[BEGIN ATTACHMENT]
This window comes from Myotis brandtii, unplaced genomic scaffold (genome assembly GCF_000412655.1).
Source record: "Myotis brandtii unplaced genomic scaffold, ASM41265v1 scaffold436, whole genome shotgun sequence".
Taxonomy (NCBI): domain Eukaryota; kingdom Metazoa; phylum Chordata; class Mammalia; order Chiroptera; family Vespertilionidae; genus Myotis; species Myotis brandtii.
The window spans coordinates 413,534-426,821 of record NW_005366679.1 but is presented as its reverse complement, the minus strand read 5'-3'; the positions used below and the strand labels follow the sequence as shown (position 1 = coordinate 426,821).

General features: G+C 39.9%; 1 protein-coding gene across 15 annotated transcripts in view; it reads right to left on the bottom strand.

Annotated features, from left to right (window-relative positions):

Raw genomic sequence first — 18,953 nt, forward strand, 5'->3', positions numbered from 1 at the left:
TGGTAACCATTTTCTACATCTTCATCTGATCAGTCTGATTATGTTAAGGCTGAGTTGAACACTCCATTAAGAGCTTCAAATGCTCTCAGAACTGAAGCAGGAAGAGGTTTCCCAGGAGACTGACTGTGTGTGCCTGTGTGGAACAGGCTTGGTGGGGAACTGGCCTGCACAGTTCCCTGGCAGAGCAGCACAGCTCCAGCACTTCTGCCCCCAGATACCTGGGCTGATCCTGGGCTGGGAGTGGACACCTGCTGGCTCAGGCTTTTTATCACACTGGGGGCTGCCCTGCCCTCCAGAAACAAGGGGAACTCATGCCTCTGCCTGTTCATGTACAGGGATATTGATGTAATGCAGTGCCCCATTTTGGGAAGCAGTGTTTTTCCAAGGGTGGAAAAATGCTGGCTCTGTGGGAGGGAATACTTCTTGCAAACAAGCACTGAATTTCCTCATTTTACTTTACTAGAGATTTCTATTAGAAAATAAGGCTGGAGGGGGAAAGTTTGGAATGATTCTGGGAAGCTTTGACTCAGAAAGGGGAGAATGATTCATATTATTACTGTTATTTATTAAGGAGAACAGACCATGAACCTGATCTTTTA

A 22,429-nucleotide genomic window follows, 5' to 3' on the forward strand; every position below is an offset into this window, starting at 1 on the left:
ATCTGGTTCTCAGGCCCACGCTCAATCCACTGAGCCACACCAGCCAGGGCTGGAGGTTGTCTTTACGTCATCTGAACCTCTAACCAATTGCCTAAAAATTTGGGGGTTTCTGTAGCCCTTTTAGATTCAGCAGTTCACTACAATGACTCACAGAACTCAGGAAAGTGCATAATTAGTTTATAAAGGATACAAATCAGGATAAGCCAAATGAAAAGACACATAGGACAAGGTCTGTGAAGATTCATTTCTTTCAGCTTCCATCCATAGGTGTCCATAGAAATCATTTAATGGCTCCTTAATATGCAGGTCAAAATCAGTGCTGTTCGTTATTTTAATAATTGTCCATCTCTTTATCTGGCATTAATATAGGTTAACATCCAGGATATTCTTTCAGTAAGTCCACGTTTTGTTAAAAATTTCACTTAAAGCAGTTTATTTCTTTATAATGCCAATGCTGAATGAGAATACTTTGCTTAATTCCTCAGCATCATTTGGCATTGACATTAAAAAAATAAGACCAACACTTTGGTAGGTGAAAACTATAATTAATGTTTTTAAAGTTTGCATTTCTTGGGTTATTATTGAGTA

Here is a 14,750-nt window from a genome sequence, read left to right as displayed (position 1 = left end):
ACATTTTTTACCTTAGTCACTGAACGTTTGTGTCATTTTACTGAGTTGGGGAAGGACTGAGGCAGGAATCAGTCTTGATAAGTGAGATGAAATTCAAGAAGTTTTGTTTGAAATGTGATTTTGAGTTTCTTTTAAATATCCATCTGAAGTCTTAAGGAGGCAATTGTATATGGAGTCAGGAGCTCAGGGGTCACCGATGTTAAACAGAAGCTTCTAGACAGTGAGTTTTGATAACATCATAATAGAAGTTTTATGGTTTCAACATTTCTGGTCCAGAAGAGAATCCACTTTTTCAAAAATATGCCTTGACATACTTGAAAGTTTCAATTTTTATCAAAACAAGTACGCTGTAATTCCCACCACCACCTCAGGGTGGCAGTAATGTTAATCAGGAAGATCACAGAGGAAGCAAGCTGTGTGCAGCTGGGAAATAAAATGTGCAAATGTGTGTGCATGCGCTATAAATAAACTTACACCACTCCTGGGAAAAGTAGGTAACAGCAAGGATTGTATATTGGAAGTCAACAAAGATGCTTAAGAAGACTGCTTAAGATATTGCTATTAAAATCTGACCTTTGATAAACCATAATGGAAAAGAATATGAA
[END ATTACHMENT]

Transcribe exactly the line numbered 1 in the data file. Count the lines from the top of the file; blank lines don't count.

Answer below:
This window comes from Myotis brandtii, unplaced genomic scaffold (genome assembly GCF_000412655.1).